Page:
Even though Naipaul is absolutely right that Baez’s idealism has roots in “suburbia,” i.e., in the modern democratic realm of middling comfort, college aspirations, and protection from serious injustices and deprivations, it is important to see that it also has roots in America’s spiritual longings, and here I mean the non-pantheistic ones. They trace back to the Boston and Philadelphia of old, both to Winthrop’s and Penn’s era and to that of the Revolution too, but for 20th-century folkie folk, they were mainly channeled through progressivism and Marxism (although often these were channeled through Christianity once more).
Joan herself came from a family that had converted to Quakerism, and prior to that, her grandfather had converted from Catholicism to become a Methodist minister. She is from a priestly line, then. More broadly, it is striking how many Christian-esque aspects one finds in folk-linked 60s music, for example, in the way the guitars in folk-rock go for a chiming kind of sound, in the choir-boy voices of Simon and Garfunkle, or in the way the name given Peter, Paul, and Mary, or the lyrics utilized in many songs, woo the audience with Biblical references. That is linked, I say, to a final flowering of the Social Gospel that occurred in those days. Before beginning its long dwindling of membership, Emerson-influenced Christianity–I have Harry Emerson Fosdick of The Riverside Church in mind here as much as I do old Ralph Waldo–had a last surge of vitality, that among other things, helped King kill segregation. Without knowing that it’s justified to do so, I’ll lump the Sister Corita side of Catholicism in with that. She seems an apt visual complement to musical moment I’m seeking to capture:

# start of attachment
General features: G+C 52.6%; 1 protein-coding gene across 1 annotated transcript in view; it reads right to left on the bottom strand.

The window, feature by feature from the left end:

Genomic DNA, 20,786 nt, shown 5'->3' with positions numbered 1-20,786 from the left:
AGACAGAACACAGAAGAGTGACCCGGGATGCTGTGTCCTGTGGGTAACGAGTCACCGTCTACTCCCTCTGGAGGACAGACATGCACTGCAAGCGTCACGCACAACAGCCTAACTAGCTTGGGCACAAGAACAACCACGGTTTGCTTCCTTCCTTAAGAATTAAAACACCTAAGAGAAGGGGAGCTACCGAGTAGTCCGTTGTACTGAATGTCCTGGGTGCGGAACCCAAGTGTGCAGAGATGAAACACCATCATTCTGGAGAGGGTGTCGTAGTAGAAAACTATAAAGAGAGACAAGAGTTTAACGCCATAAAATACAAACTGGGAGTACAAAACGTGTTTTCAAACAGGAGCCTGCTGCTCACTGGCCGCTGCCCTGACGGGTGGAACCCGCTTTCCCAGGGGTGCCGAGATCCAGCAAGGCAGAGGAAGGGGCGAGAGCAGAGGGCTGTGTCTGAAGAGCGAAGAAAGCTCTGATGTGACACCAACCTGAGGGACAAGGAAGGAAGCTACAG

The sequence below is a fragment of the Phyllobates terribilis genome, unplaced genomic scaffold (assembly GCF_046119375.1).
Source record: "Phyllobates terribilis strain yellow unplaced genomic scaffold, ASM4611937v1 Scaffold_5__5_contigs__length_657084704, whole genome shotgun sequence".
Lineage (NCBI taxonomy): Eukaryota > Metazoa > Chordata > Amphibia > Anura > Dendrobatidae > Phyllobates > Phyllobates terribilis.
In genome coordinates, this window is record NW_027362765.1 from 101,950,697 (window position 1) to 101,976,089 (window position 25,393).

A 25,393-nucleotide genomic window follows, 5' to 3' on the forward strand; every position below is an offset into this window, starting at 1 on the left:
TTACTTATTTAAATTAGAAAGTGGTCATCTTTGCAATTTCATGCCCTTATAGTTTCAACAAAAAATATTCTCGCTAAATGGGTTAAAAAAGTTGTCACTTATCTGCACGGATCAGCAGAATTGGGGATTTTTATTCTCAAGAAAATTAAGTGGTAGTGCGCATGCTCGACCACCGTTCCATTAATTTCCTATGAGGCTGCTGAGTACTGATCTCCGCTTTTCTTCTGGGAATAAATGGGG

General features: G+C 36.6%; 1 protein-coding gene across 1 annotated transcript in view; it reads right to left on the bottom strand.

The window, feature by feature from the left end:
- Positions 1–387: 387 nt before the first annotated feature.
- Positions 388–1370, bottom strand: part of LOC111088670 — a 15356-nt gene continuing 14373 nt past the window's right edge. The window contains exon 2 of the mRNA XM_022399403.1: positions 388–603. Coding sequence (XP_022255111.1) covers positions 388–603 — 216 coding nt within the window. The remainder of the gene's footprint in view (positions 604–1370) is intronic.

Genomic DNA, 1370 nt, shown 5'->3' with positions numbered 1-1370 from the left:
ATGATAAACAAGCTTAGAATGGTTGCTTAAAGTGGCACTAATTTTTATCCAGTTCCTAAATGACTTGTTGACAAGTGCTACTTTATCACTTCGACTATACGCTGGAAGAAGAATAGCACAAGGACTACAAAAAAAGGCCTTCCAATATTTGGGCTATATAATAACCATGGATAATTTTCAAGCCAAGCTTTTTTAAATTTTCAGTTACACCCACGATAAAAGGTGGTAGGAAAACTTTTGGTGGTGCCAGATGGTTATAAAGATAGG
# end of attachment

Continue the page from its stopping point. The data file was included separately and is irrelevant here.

But enough Zeitgeist Influence Analysis. What I really quote Naipaul here for is his ability to describe the universal feelings of longing elicited by Joan’s music, ones (whatever their relation to Christian hopes) that were like those stirred by the greatest Indian singers of old. All that, Naipaul seems to exclaim, even though this music came right out of the bosom of comfort! But there it nonetheless was.
That voice was the promise of a flowering for everyone who listened.
Exactly. Do listen to it again. The romance of the 60s properly begins with such moments, and such promises.